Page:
Steve Scher sat down with former Washington Attorney General Rob McKenna and former Seattle Mayor Greg Nickels on Tuesday night as the first ballot results were released, around 8:15 p.m. (The results will be updated daily in the afternoon as mailed ballots are counted until all the races are finalized.)
Kshama Sawant didn’t have to identify as a socialist.
Seattle City Council races are nonpartisan, after all, and her views aren’t particularly revolutionary, as far as Seattle goes: She supports a $15 minimum wage (as do both mayoral candidates), unions for low-wage workers and rent control.
It's been a busy election year in the Puget Sound area: two candidates are vying for Seattle mayor, several city councils have open seats that could sway the political tide, and voters will decide whether to impose a $15 minimum wage in SeaTac and whether to require labeling of food with GMO products.
Here's a sampling of KUOW reporters’ coverage leading up to and during elections night.
Thirty-one schools filed a notice of intent with the state to establish a charter school, over half of which would be in either King or Pierce county. The final deadline for completed applications is November 22.
Supporters of last year’s charter schools initiative in Washington state promised the law would bring successful charter models from across the country and improve academic outcomes for public school students.
Tuesday's elections are anything but dull. From the Eastern Seaboard to the Pacific Northwest, there's a colorful and compelling roster of political contests. Although there isn't anything close to the drama of an Election Day in a presidential year, many of the races have national implications.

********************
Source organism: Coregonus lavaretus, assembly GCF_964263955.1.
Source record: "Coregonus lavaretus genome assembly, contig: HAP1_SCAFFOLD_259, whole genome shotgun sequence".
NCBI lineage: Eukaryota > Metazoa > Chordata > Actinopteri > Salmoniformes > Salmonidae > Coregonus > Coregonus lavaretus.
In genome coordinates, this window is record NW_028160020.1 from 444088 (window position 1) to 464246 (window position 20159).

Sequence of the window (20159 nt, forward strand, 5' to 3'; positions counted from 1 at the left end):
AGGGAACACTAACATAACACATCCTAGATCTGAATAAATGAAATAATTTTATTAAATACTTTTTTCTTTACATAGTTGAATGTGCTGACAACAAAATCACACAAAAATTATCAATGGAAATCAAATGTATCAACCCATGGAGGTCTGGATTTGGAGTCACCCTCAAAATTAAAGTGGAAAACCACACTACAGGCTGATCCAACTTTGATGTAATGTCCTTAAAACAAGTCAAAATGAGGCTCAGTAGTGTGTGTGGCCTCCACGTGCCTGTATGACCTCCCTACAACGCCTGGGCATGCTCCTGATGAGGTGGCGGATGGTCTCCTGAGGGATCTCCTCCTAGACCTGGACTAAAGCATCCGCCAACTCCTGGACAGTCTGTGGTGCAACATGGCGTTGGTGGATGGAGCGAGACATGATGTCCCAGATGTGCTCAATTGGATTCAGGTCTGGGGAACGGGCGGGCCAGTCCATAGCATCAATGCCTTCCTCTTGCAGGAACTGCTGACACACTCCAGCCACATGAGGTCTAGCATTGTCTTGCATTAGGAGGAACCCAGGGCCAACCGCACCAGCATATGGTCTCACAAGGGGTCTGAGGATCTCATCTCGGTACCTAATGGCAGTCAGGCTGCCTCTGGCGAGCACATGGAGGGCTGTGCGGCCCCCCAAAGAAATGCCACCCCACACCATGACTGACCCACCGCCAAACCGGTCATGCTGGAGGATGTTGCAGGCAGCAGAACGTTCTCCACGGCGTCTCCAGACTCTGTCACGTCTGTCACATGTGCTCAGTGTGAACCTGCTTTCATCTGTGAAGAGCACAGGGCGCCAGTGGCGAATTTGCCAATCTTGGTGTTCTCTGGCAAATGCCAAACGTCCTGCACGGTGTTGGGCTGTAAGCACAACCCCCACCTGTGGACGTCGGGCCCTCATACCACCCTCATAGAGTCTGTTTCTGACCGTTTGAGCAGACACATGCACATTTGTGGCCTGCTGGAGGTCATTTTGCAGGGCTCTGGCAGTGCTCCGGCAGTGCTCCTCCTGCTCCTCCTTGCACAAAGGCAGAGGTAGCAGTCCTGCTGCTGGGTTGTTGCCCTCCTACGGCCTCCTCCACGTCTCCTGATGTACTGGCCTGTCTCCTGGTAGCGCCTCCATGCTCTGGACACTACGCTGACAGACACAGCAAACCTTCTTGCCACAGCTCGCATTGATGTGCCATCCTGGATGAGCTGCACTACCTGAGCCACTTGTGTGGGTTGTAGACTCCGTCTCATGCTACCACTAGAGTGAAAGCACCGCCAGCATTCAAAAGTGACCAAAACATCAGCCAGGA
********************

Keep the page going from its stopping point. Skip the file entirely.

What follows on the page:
Washington state’s health exchange has just released an app for iPhone and Android users aimed at so-called "young invincibles," or young adults up to age 35. Their participation is crucial for the Affordable Care Act to work. But traditionally, this age group is least likely to buy health insurance for a variety of reasons.
Citing worsening marine water quality and the declining orca population, Chinook salmon and herring, the state agency Puget Sound Partnership referred to the Puget Sound as a patient in “critical condition.”
It’s been a year since Kenneth Bae, a missionary who once hailed from Lynnwood, Wash., was arrested and imprisoned in North Korea. Over the weekend, his family quietly marked the anniversary of his arrest.
One of Mayor Mike McGinn’s campaign promises when he ran in 2009 was to extend high-speed Internet in Seattle. Now the city is partnering with Gigabit Squared to extend high-speed service that, while initially limited to a few neighborhoods, could compete favorably with Comcast.
In Washington state, food stamp recipients are being notified that their benefits will be reduced in November. Federal stimulus funding has provided a boost to benefits since 2009, but that funding just expired.